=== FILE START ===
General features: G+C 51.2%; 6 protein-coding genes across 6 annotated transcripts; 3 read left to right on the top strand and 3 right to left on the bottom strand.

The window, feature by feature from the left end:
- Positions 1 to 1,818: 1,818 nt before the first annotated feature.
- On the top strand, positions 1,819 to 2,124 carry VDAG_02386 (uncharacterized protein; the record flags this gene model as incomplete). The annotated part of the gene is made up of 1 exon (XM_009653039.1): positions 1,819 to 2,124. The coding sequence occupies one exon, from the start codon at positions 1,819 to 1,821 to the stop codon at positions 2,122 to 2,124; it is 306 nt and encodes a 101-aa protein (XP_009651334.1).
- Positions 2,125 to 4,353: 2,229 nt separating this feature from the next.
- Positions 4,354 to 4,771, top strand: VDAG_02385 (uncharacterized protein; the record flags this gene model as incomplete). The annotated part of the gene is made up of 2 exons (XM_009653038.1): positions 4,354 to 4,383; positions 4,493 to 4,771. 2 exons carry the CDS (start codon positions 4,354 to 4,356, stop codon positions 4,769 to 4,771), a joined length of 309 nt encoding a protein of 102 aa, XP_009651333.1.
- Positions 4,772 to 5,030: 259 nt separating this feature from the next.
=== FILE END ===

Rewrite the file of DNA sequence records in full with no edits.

General features: G+C 51.2%; 6 protein-coding genes across 6 annotated transcripts; 3 read left to right on the top strand and 3 right to left on the bottom strand.

The window, feature by feature from the left end:
- Positions 1 to 1,818: 1,818 nt before the first annotated feature.
- On the top strand, positions 1,819 to 2,124 carry VDAG_02386 (uncharacterized protein; the record flags this gene model as incomplete). The annotated part of the gene is made up of 1 exon (XM_009653039.1): positions 1,819 to 2,124. The coding sequence occupies one exon, from the start codon at positions 1,819 to 1,821 to the stop codon at positions 2,122 to 2,124; it is 306 nt and encodes a 101-aa protein (XP_009651334.1).
- Positions 2,125 to 4,353: 2,229 nt separating this feature from the next.
- Positions 4,354 to 4,771, top strand: VDAG_02385 (uncharacterized protein; the record flags this gene model as incomplete). The annotated part of the gene is made up of 2 exons (XM_009653038.1): positions 4,354 to 4,383; positions 4,493 to 4,771. 2 exons carry the CDS (start codon positions 4,354 to 4,356, stop codon positions 4,769 to 4,771), a joined length of 309 nt encoding a protein of 102 aa, XP_009651333.1.
- Positions 4,772 to 5,030: 259 nt separating this feature from the next.